5 Questions with the Creator of Artbag

Meet local Artist and Mother of ARTBAG; known to her art students as Debra Franses. She is gaining recognition for her highly desirable Resin Handbag sculptures in the UK and throughout Buckinghamshire.  Now represented by Clarendon Fine Art with Galleries in Marlow, Beaconsfield, Windsor and nationwide; you can also meet her in person at her studio showroom in Old Amersham High Street.

  1. What is ARTBAG? A giant resin handbag selfie! A transparent Sculpture in Resin shaped like a Handbag  - A portrait of things and people we love full of memories and objects that hold value to us for a myriad of reasons. A baby’s first shoe, a ring, a poem, postcard, badge, ticket to a Bowie concert , a favourite lipstick, a perfume or sunglasses, old watch of a beloved relative, toy car, Lego and so on…all of this encased in a transparent handbag, preserved forever. Perfect for a mother’s day present!
  2. But why a handbag? We are what we carry, literally our beautiful baggage. There is actually something called 'handbagology' by Karen Pine, a Psychology Professor. You may have seen the recent exhibition at the V&A on “Handbags inside out” where the curators explored themes such as handbags as Status symbols, Celebrity worship, believing a bag is an ‘investment’, Identity and Feeling fat? The bag always fits…!
  3. What is it made from? Resin, It looks like glass because it’s perfectly transparent. I love the idea of letting the light come in and revealing what is usually hidden. I also use 22 ct gold plated barbed wire to represent the gilded cage some women may find themselves in as they give up careers for motherhood’s demands.
  4. What gave you the idea to put things inside? I like to play with the memories an object can Its so personal, intimate and individual. My mum is always passing on objects she has collected from my family and each one tells a story. When we lose our memories, we lose our identity. I love how objects hold nostalgic pleasures for the whole family.
  5. Best piece of advice?

Do what you love, do it well and with passion and your audience will find you from my CSM tutor in 2004. Also, my friend from NYC Platon said to me in 2008 it takes a good 15 years to become an overnight success!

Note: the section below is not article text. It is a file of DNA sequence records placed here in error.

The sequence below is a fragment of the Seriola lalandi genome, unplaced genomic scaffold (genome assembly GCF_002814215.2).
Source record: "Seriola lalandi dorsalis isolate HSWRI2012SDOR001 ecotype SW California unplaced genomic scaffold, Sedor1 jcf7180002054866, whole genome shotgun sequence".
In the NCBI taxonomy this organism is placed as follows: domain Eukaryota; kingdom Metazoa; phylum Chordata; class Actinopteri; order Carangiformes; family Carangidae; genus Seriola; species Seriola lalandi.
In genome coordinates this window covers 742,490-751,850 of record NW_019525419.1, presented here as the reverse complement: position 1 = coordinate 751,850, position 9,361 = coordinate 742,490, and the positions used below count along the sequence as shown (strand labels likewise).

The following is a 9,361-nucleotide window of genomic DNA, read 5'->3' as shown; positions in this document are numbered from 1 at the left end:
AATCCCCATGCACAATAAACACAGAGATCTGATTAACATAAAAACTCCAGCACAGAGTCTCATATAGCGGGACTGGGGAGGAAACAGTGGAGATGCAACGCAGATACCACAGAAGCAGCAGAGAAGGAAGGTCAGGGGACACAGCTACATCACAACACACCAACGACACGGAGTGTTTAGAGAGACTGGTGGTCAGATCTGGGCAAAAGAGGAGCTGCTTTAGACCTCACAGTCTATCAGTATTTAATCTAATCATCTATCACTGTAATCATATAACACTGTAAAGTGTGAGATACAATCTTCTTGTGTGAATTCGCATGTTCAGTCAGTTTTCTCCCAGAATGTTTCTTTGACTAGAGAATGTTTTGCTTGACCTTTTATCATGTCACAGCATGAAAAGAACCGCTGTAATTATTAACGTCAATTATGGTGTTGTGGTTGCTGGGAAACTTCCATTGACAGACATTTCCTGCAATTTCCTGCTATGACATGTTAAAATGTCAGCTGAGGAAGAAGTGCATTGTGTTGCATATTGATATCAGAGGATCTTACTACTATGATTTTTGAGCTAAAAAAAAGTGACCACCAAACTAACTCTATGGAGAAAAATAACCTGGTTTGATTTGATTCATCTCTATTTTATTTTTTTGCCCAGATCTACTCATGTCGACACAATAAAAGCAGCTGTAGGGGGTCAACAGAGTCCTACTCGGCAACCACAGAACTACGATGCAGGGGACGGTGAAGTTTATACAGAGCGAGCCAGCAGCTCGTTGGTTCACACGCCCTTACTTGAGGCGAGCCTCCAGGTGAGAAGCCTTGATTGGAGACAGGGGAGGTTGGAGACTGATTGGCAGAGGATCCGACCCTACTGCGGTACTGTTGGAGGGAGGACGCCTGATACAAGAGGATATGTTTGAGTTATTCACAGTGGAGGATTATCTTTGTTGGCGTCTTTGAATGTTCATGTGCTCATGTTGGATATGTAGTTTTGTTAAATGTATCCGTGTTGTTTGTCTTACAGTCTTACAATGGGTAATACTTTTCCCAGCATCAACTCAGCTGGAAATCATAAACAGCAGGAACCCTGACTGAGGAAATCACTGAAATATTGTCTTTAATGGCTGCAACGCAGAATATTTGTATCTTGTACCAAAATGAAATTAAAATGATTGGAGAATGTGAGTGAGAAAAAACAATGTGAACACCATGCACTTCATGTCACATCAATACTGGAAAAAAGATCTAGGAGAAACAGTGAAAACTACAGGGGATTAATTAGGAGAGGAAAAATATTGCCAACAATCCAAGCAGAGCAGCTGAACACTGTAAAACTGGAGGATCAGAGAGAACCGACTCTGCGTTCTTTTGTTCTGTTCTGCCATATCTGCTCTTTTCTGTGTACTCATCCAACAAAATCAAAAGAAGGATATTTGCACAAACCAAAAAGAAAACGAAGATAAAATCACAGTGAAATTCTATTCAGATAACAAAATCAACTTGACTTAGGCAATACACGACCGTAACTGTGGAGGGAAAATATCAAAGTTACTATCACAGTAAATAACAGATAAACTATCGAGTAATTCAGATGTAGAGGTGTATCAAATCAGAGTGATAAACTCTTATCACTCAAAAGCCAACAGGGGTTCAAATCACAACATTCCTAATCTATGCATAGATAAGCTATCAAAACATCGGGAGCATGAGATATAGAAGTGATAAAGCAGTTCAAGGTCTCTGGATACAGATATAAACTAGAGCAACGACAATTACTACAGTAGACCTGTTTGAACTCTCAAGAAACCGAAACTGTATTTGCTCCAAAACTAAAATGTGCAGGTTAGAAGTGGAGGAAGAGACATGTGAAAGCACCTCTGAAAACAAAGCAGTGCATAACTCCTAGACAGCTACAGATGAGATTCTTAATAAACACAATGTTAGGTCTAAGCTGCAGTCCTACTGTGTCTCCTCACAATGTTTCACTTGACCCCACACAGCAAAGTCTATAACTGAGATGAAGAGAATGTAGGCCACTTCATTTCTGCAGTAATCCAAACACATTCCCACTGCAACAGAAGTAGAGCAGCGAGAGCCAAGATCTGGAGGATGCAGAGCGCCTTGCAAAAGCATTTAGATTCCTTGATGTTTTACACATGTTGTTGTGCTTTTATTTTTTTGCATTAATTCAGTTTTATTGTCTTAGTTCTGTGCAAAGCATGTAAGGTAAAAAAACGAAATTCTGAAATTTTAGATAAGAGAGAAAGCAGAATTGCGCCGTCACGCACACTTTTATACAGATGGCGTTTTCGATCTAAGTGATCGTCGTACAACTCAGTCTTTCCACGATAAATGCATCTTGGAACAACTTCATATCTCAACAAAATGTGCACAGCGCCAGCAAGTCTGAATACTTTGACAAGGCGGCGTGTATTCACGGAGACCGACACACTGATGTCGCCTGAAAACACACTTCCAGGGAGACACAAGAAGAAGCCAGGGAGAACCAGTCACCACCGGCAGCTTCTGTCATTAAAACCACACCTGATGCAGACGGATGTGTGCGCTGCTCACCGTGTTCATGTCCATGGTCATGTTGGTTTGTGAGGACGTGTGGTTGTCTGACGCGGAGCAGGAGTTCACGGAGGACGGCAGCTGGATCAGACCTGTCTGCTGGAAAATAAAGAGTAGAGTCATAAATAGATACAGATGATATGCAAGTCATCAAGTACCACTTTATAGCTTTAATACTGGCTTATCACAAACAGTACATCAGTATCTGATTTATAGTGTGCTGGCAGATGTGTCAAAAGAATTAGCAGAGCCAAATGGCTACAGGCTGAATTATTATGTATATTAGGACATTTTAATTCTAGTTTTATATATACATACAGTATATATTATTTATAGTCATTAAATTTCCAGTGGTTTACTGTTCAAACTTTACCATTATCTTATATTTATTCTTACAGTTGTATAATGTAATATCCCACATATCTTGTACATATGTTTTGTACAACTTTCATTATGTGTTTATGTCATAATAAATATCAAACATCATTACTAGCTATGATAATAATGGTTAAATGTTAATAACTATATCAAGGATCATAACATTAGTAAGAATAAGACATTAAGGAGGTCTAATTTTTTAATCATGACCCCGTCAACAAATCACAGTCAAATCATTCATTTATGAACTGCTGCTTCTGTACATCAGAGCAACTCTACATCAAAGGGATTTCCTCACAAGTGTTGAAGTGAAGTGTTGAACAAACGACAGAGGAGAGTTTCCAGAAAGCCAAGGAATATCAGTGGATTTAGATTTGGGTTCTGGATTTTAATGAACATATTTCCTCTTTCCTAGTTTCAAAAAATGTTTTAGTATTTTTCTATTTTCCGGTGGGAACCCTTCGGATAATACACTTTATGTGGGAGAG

Artbags on View at East West Fine Art Naples Florida

Do you wear your heart on your sleeve—or display your wants on the shelf?

British artist Debra Franses creates resin sculptures in the form of transparent handbags, purses, and briefcases containing an array of symbolic items: lipstick tubes, a crystal-encrusted Chanel No. 5 eau de parfum bottle, a string of pearls and glittery ring, dollar bills and Bitcoin symbols, and sunglasses. With plenty of kitsch, the Artbags are a nod to Pop Art in a digital age and demonstrate a construct of how what we curate and display likewise curates and displays us.

Debra Franses' works are often commissioned
Franses’ works are often commissioned

In her works, Franses explores ideas that probe consumption and our intricate relationships with material objects, including as consumable fashion goods and as items that reflect our thoughts, loves, and ambitions.        

Franses’ Artbags arrived last month and are being shown exclusively in Southwest Florida at East West Fine Art in Mercato. Because of their personal nature, they are frequently custom-ordered. Prices, ranging from $9,000 to $35,000, are dictated by style, size, and the value and number of designer objects inside. 

“Every bag is a distillation of who Debra has met, where she has been, and what she has seen,” says gallery co-owner Leeza Arkhangelskaya